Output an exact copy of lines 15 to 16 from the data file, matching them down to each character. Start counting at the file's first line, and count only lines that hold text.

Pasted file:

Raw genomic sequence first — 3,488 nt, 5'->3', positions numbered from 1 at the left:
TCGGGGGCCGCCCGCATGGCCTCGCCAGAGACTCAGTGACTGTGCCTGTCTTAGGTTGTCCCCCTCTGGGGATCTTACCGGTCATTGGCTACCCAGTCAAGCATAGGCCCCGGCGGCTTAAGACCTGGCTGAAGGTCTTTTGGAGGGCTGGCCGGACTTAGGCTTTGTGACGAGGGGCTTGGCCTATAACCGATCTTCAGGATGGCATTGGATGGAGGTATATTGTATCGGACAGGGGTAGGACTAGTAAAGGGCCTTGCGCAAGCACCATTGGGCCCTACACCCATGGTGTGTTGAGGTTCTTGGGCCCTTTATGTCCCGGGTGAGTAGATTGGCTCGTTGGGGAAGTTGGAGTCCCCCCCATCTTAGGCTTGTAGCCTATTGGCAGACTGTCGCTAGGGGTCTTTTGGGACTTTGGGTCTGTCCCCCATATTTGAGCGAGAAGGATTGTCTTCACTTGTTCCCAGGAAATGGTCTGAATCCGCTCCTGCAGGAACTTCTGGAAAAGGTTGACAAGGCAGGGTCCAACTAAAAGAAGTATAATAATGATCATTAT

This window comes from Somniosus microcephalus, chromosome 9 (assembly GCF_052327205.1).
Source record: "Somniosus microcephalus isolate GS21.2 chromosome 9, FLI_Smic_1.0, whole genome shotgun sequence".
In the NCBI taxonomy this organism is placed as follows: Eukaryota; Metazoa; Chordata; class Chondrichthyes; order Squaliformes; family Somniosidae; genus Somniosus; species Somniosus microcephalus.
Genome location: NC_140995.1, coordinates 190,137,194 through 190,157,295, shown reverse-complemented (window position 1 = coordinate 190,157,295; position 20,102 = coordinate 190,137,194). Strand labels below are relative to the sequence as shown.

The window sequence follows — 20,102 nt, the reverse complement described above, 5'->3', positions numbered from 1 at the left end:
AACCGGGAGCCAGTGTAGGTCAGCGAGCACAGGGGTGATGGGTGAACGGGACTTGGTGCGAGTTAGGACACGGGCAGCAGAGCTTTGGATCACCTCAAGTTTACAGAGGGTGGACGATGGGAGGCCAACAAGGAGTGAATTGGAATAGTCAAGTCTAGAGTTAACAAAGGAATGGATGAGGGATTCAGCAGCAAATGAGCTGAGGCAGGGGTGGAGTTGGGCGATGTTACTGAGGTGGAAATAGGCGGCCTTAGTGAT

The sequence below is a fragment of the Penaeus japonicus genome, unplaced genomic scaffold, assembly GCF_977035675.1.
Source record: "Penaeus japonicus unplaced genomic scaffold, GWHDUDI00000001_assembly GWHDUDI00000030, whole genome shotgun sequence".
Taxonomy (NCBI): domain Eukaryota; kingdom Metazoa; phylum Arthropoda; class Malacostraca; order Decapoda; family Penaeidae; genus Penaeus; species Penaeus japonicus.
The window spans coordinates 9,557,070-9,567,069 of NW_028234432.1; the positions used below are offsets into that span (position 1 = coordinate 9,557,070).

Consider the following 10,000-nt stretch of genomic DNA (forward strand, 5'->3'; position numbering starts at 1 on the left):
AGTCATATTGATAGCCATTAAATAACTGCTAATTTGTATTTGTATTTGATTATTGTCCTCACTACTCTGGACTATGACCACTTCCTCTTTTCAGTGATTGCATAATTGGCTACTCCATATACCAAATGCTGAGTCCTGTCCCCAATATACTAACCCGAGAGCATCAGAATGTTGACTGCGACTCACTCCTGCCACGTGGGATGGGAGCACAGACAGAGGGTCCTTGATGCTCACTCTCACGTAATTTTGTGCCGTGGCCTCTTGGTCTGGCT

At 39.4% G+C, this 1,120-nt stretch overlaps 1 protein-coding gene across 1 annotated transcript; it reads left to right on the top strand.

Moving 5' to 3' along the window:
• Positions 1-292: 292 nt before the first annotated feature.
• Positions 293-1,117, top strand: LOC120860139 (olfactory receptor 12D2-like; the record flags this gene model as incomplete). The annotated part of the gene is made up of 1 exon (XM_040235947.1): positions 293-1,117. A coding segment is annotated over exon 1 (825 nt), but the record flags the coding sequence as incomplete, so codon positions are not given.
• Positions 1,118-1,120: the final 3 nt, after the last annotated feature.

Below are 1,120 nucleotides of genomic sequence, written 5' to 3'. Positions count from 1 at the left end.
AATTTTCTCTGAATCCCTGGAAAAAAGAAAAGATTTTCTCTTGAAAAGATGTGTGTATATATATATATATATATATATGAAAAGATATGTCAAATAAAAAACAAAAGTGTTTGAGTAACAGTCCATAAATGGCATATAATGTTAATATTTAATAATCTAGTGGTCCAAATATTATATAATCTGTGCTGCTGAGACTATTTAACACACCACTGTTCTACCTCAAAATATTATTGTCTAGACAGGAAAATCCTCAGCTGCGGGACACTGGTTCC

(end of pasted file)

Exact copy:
At 39.4% G+C, this 1,120-nt stretch overlaps 1 protein-coding gene across 1 annotated transcript; it reads left to right on the top strand.

Moving 5' to 3' along the window: